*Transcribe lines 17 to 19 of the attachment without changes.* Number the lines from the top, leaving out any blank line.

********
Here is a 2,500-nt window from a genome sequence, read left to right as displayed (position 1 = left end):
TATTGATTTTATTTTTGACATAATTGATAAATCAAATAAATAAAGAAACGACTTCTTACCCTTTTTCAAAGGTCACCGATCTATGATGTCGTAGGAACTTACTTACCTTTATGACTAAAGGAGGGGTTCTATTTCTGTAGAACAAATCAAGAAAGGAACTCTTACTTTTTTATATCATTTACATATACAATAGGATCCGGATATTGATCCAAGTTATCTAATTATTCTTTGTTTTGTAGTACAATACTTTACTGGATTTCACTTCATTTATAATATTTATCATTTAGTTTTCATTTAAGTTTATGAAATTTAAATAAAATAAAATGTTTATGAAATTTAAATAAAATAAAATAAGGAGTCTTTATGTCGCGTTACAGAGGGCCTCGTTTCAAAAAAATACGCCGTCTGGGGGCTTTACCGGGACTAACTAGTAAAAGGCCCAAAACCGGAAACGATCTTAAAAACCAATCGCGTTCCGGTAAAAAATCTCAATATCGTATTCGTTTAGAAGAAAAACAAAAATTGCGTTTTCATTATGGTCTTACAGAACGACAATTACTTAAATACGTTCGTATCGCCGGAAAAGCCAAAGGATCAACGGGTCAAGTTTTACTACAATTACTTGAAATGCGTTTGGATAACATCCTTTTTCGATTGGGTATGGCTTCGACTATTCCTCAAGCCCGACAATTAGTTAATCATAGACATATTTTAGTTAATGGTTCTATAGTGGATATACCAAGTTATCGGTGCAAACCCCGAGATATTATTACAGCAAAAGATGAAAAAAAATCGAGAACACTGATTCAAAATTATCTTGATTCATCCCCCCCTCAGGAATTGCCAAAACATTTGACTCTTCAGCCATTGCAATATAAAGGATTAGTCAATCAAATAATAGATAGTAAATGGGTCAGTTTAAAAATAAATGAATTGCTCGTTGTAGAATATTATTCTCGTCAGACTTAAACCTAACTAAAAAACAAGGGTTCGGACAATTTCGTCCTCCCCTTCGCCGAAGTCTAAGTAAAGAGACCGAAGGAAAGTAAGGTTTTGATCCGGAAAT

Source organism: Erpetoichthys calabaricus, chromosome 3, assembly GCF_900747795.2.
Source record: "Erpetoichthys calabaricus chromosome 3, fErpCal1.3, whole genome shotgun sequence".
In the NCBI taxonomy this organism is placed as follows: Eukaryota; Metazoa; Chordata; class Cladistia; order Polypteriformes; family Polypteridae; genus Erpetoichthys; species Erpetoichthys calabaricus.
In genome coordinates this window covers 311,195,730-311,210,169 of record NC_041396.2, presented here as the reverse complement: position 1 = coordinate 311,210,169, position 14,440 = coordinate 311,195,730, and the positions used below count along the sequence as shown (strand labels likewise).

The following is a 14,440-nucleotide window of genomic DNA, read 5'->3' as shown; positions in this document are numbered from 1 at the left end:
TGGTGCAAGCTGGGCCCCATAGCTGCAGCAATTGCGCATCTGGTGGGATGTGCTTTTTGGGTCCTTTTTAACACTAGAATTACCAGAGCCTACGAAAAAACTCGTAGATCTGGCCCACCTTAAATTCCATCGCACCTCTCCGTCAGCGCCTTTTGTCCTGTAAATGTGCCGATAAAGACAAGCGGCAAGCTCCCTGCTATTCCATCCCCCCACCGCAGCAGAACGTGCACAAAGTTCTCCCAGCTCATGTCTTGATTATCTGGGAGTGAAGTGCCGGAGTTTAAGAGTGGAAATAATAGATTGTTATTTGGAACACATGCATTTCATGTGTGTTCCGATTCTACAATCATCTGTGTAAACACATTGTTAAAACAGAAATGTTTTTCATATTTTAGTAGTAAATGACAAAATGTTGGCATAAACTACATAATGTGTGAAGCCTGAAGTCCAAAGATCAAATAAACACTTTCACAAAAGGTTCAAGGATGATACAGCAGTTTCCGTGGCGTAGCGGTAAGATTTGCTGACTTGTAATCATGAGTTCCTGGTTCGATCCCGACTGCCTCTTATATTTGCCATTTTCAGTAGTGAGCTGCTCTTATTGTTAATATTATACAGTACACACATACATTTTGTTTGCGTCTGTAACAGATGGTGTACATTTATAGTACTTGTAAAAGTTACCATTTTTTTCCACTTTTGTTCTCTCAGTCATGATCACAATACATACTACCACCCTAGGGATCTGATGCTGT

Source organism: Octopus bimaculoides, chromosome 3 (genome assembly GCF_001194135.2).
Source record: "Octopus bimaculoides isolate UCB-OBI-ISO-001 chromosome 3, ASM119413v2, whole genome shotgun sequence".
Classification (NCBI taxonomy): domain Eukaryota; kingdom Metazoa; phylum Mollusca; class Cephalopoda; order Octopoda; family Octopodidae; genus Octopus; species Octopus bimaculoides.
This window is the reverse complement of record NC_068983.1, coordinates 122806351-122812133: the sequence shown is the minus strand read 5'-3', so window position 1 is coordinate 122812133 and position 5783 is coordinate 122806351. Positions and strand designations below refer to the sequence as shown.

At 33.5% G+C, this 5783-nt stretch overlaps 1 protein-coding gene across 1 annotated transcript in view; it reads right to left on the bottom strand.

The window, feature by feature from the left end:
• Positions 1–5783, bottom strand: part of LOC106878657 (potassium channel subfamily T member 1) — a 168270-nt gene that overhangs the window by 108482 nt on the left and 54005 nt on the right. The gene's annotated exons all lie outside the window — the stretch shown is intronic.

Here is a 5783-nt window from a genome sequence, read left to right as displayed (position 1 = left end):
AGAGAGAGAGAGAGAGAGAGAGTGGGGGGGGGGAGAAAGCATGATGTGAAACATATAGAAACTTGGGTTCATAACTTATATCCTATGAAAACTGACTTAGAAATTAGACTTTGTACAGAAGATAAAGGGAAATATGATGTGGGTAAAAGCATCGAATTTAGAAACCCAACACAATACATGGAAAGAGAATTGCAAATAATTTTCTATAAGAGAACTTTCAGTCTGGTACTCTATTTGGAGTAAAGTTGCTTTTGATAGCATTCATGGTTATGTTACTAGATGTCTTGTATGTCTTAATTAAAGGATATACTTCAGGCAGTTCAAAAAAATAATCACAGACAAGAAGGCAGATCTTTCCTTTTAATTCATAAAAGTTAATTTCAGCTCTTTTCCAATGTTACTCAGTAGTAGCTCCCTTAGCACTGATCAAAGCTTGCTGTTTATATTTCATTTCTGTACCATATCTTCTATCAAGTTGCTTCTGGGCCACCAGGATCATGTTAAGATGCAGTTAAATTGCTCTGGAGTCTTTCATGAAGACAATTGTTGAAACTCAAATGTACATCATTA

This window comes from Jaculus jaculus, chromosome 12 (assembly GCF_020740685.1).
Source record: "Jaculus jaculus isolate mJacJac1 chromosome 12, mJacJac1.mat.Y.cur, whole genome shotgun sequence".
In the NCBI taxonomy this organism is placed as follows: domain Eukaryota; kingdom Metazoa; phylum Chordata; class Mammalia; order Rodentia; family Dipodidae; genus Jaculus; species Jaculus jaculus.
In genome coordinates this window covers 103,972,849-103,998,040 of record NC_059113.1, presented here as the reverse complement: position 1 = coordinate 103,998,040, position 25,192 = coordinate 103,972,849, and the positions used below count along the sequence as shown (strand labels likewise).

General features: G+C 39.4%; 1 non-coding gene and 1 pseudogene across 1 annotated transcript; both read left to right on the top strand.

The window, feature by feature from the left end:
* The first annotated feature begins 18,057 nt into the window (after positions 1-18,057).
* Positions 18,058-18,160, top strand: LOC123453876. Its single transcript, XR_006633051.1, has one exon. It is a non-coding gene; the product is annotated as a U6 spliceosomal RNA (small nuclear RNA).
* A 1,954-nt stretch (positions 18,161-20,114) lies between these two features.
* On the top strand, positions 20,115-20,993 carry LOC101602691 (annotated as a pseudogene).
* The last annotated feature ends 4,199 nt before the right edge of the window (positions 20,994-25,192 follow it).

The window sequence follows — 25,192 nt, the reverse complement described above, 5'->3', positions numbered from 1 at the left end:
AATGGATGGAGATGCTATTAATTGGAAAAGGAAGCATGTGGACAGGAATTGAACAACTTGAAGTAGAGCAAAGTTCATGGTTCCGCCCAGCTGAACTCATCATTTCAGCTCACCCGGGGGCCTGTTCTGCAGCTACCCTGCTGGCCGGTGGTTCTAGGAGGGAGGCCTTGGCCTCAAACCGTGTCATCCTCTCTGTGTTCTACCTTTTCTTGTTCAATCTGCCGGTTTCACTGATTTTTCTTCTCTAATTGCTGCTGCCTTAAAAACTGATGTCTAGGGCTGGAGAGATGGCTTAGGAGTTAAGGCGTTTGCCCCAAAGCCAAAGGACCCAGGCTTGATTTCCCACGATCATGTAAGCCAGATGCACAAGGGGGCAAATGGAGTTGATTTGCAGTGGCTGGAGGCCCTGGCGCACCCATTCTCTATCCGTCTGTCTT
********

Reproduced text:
AGAGAGAGAGAGAGAGAGAGAGTGGGGGGGGGGAGAAAGCATGATGTGAAACATATAGAAACTTGGGTTCATAACTTATATCCTATGAAAACTGACTTAGAAATTAGACTTTGTACAGAAGATAAAGGGAAATATGATGTGGGTAAAAGCATCGAATTTAGAAACCCAACACAATACATGGAAAGAGAATTGCAAATAATTTTCTATAAGAGAACTTTCAGTCTGGTACTCTATTTGGAGTAAAGTTGCTTTTGATAGCATTCATGGTTATGTTACTAGATGTCTTGTATGTCTTAATTAAAGGATATACTTCAGGCAGTTCAAAAAAATAATCACAGACAAGAAGGCAGATCTTTCCTTTTAATTCATAAAAGTTAATTTCAGCTCTTTTCCAATGTTACTCAGTAGTAGCTCCCTTAGCACTGATCAAAGCTTGCTGTTTATATTTCATTTCTGTACCATATCTTCTATCAAGTTGCTTCTGGGCCACCAGGATCATGTTAAGATGCAGTTAAATTGCTCTGGAGTCTTTCATGAAGACAATTGTTGAAACTCAAATGTACATCATTA

This window comes from Jaculus jaculus, chromosome 12 (assembly GCF_020740685.1).
Source record: "Jaculus jaculus isolate mJacJac1 chromosome 12, mJacJac1.mat.Y.cur, whole genome shotgun sequence".